Snakes On A Plane
FBI Agent Samuel L Jackson fights a bunch of snakes. On a plane.
Not strictly an Edinburgh Film Festival film, admittedly, but the fact that there were no press screenings for this at all meant that I had to see it at the first available public screening. And it was fantastic . Has any film ever delivered so completely on its premise as Snakes On A Plane? I don’t think so. After about 30 minutes of character build-up (during which you can have fun trying to guess who’s going to get “snaked” first), a crate-load of deadly poisonous serpents are released on a plane (in order to ensure that FBI Agent Samuel L Jackson’s key murder witness doesn’t make it to trial, since you asked) and all hell slithers loose. The film’s directed by David R. Ellis, who knows a thing or two about enjoyably trashy thrillers, having directed both Cellular and Final Destination 2. Sure enough, though many of the snake-related deaths are played for laughs (a couple getting snaked while joining the Mile High Club; a man acquiring an unwanted trouser snake during a bathroom visit; a snake emerging from the cleavage of an overweight woman), the film never descends into farce, despite its clearly ridiculous premise. Jackson is terrific, barking out a series of hilarious lines (“Sporks?” and, in one glorious sequence, zapping snakes with a tazer gun. Julianna Margulies (hot off a great guest spot on The Sopranos provides the “sky candy” as resourceful flight attendant Claire, while there’s amusing support from Rachel Blanchard (as a thinly-veiled Paris Hilton clone), Kenan Thompson (who gets all the best lines that aren’t allocated to Jackson, as a rap star’s reluctant minder), and David Koechner as the chauvinistic co-pilot. Basically, you could make a list of everything you wanted to see in a movie called Snakes On A Plane and by the end of the film you’d have everything ticked off. Put simply, it’s the most fun I’ve had in a mainstream Hollywood film this year. Five (yes, five) stars.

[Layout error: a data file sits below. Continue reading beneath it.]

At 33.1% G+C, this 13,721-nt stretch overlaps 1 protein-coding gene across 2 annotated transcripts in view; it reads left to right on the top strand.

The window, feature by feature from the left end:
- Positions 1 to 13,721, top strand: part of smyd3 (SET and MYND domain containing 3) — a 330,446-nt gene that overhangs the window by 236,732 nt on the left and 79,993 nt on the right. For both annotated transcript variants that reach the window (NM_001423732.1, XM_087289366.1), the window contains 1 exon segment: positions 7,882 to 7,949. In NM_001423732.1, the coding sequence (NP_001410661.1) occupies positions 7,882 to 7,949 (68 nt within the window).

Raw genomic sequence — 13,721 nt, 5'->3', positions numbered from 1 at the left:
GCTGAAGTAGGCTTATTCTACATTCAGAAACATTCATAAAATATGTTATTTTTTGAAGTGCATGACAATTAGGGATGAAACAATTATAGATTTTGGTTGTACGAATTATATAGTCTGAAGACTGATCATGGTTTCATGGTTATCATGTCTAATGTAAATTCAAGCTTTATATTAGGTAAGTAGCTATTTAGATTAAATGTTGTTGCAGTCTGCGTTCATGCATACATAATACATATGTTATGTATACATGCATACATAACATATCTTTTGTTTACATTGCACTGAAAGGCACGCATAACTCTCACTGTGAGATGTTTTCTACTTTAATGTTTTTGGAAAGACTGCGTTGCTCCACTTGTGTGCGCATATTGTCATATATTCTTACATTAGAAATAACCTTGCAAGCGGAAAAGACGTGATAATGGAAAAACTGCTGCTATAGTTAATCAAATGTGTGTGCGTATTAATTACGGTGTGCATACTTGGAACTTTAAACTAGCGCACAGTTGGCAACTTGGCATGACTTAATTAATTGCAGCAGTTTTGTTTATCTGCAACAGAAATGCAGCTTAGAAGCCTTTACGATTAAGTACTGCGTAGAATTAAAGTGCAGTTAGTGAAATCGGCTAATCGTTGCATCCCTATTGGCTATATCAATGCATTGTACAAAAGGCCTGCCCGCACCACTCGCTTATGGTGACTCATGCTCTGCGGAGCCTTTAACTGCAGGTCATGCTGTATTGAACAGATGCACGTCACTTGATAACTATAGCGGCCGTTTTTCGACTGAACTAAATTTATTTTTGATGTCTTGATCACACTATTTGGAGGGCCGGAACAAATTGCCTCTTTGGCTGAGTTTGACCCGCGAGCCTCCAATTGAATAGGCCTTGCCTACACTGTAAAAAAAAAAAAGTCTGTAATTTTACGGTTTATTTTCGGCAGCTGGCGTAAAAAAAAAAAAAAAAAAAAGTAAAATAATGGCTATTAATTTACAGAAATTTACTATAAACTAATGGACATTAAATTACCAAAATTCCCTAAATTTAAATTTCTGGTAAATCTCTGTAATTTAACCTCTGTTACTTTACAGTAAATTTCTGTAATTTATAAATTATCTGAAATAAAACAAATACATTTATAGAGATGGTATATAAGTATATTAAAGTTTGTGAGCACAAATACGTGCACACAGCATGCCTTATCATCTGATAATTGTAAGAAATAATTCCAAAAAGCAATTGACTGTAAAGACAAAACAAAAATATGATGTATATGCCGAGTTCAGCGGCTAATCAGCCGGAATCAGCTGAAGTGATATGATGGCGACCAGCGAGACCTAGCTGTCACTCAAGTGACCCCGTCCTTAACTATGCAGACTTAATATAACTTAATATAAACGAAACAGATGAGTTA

Wristcutters – A Love Story
Offbeat indie love story set in an after-life for suicides, starring Patrick Fugit and Shannyn Sossamon